Another regular cover in the first Tin Machine tour was the band’s typically brass-knuckled take on Johnny Kidd’s “Shakin’ All Over.” Released in 1960 into a British pop market that had offered Cliff Richard as the UK’s answer to Elvis, Kidd’s “Shakin’,” with its lust-addled vocal, its creeping bassline and its cranked-up guitars, hit like a cannonball: “Shakin’” soon reached #1 and British rock bands would spend the next decade trying to live up to it (Led Zeppelin played a number of Kidd songs in their early rehearsals, while the Who kept trying to crack “Shakin’” on stage).
According to a tongue-in-cheek recollection by the track’s lead guitarist Joe Moretti, “Shakin’ All Over” began as the less euphonious “Shakin’ All Over Except For My Left Foot.” The inspiration was Kidd’s reaction upon seeing a pretty girl—she puts the quivers in me membranes!—and for the song Kidd kept in the passive role, a victim of erotic circumstance. As Tom Ewing wrote, “in a sense “Shaking All Over” is a premonition of the Stones—English boys turned wild by rock. But Mick Jagger sang as a predator, focusing and using his lust: Johnny Kidd feels the same energies but he can’t control them.“
With “Shakin’” originally intended as a B-side, the band was relaxed and loose for the take, which contributed to its spooky energy. Moretti’s solo, though preceded by an ill-timed drum fill that was left in to pad out the track, remains a marvel (it’s reminiscent of Vic Flick’s playing on Adam Faith’s “Made You,” though “Shakin’” was cut before the Faith track was released). Mick Ronson paid homage to Moretti by playing some of his lines in Bowie’s cover of “I Can’t Explain” on Pin Ups.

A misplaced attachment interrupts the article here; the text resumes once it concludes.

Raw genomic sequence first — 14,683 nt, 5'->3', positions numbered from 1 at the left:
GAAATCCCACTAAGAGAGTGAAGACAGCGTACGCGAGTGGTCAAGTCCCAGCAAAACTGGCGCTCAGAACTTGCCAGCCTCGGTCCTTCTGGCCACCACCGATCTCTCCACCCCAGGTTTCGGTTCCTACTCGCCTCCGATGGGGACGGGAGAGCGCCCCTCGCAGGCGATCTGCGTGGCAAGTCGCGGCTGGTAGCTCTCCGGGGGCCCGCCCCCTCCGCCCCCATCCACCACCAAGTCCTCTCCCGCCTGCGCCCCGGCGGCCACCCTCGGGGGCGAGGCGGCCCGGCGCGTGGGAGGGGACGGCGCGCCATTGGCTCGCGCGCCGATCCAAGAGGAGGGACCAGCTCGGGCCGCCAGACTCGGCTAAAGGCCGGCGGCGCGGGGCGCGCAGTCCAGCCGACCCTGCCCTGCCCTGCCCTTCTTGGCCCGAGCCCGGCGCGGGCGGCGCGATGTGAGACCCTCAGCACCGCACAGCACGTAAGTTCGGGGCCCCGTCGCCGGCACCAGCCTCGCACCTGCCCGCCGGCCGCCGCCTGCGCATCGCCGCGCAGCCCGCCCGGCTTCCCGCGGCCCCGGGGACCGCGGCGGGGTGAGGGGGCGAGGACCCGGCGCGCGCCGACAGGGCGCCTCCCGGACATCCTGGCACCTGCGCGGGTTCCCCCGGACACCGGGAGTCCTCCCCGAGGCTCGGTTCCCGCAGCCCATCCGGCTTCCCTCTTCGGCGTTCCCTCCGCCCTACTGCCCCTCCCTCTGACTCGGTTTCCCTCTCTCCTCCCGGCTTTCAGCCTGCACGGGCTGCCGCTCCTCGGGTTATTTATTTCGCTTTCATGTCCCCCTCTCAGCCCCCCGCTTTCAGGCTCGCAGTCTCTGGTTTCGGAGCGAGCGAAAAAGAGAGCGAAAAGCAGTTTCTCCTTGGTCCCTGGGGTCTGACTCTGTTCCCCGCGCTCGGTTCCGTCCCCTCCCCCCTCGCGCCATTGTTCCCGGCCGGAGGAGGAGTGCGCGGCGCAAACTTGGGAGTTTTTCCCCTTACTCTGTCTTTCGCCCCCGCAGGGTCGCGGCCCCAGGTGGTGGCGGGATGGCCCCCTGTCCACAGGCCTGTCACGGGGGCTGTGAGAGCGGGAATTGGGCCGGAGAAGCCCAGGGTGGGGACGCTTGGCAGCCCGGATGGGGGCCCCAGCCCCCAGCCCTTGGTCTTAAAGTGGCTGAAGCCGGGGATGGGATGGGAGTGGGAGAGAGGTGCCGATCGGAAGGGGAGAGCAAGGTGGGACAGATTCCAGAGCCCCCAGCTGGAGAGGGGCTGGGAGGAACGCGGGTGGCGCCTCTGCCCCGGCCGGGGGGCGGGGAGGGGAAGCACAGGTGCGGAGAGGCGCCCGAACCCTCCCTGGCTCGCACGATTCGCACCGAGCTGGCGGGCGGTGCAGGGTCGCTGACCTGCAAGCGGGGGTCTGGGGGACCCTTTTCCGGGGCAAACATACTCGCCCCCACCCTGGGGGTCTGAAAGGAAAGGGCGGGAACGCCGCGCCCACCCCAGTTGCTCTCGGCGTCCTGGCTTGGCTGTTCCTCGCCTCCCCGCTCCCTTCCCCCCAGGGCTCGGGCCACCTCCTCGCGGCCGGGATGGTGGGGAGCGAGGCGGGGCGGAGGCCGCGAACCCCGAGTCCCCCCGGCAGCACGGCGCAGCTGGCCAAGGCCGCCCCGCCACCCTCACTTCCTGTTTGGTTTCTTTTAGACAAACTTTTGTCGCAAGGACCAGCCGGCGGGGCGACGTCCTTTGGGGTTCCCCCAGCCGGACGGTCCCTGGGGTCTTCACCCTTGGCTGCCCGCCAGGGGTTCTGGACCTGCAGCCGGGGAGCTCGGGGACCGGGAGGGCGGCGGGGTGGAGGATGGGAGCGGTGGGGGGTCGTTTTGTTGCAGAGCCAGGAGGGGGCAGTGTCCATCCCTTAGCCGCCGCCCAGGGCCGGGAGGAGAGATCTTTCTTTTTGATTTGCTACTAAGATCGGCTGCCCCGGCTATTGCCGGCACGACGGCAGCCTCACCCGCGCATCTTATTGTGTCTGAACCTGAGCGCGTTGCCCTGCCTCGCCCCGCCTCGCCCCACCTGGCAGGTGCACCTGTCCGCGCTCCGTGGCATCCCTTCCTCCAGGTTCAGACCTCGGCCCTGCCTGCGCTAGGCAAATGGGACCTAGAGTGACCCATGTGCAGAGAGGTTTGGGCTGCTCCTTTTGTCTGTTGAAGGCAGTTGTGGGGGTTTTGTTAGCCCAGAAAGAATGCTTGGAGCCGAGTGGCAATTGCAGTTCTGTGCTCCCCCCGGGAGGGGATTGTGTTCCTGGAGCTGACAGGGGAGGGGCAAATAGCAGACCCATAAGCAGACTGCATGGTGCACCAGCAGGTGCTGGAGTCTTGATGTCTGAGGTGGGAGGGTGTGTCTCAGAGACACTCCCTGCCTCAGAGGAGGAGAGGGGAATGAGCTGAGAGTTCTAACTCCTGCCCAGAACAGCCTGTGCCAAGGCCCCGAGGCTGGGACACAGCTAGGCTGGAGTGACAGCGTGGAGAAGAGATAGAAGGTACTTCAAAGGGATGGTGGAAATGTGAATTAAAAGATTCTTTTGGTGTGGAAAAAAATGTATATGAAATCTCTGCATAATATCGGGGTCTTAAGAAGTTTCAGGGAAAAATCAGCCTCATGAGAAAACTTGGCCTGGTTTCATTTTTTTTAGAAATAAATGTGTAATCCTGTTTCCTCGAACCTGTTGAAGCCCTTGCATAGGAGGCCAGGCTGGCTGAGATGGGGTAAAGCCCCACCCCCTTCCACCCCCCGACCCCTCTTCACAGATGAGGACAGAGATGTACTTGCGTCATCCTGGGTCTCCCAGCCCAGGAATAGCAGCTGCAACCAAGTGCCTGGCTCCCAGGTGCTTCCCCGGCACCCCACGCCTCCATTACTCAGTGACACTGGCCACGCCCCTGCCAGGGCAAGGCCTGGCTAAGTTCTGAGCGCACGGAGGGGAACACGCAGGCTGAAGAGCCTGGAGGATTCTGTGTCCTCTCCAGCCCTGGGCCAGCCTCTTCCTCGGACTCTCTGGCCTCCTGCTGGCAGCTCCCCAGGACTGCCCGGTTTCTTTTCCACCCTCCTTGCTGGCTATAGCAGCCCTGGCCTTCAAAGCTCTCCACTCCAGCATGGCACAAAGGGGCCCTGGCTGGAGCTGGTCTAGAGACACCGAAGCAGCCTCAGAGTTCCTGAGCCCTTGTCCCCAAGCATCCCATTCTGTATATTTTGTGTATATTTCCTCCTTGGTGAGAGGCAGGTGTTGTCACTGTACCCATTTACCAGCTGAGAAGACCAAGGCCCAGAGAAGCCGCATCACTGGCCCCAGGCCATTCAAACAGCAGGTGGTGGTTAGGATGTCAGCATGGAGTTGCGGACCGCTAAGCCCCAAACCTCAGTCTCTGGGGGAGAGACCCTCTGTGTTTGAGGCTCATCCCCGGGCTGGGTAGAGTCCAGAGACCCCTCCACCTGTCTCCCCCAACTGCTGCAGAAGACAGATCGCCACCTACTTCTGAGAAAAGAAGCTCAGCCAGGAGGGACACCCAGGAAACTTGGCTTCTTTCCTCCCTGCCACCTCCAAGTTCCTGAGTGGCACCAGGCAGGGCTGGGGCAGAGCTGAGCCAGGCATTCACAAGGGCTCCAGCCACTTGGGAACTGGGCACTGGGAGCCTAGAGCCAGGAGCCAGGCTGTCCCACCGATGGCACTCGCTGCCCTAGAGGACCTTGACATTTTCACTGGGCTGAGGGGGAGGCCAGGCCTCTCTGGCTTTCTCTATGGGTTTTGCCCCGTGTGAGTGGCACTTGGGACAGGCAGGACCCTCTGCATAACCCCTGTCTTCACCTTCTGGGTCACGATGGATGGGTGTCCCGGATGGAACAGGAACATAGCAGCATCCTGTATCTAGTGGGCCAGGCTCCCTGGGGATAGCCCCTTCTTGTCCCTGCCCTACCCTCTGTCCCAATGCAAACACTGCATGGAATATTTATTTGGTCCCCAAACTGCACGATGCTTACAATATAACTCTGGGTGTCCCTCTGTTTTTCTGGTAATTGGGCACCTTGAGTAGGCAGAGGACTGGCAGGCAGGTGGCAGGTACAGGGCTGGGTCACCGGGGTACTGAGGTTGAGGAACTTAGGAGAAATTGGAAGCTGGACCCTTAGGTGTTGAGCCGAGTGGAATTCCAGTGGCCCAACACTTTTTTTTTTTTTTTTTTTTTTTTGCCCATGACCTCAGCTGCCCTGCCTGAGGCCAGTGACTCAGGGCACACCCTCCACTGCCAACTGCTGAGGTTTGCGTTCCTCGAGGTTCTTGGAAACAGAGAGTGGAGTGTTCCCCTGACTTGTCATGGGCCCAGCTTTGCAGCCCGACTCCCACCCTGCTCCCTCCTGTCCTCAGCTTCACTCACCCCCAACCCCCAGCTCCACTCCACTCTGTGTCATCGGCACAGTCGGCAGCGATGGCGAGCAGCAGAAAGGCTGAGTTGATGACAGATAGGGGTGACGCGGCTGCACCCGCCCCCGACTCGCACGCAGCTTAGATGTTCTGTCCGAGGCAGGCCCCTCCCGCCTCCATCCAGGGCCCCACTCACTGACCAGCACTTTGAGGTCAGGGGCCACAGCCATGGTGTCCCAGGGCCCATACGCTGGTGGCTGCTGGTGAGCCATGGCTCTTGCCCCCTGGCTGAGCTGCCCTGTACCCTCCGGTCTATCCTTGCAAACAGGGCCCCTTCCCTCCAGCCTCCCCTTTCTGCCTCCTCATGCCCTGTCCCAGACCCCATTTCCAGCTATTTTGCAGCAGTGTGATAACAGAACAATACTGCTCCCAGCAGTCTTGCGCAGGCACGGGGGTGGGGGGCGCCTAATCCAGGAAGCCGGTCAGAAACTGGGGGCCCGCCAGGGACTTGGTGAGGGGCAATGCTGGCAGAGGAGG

Bowie had a history with the song: he had played “Shakin’” with some of his early bands (the Lower Third had opened for Johnny Kidd at the Isle of Wight, in the summer of ’65), as well as in the early 1970 Haddon Hall rehearsals that had generated most of the songs for the Man Who Sold The World. (Bowie reconnected with the drummer from that era, John Cambridge, at the Bradford gig on 2 July—Cambridge told him the lyric, which Bowie said he’d forgotten.)* But playing “Shakin’” with Tin Machine, Bowie just oversang, blowing his voice out on the choruses. Similar to their “Maggie’s Farm,” the Machine turned “Shakin’” into a mash-up, here a Fifties rock ‘n’ roll catch-all, with Kevin Armstrong playing Duane Eddy riffs throughout while Bowie seemed on the verge of spinning into other “period” hits—”Whole Lotta Shakin’ Going On” and Sam Cooke’s “Shake”—as if he was back on the Cher Show.
So the Machine took a 1960 track that sounded like nothing else from its era, a proto-modernist hard rock groove song, and turned it into an “oldie”; the audience cheered them for it. In the 1991-92 tour, Bowie incorporated “Shakin’” into his long “Heaven’s In Here” medleys.
The Machine played “Shakin’” in most of the UK dates of their 1989 tour, starting with the National Ballroom in Kilburn on 29 June. A version from Newport, Wales (1 July 1989), was released two years later as a B-side of the 12″ single version of “You Belong in Rock ‘n’ Roll” (LONX 305)
* This was an odd claim, as Bowie had sung “Shakin’” a few times before Bradford. Perhaps he’d just been mumbling his way through the lyric before then.
Top to bottom: the Wall comes down, Berlin, November 1989.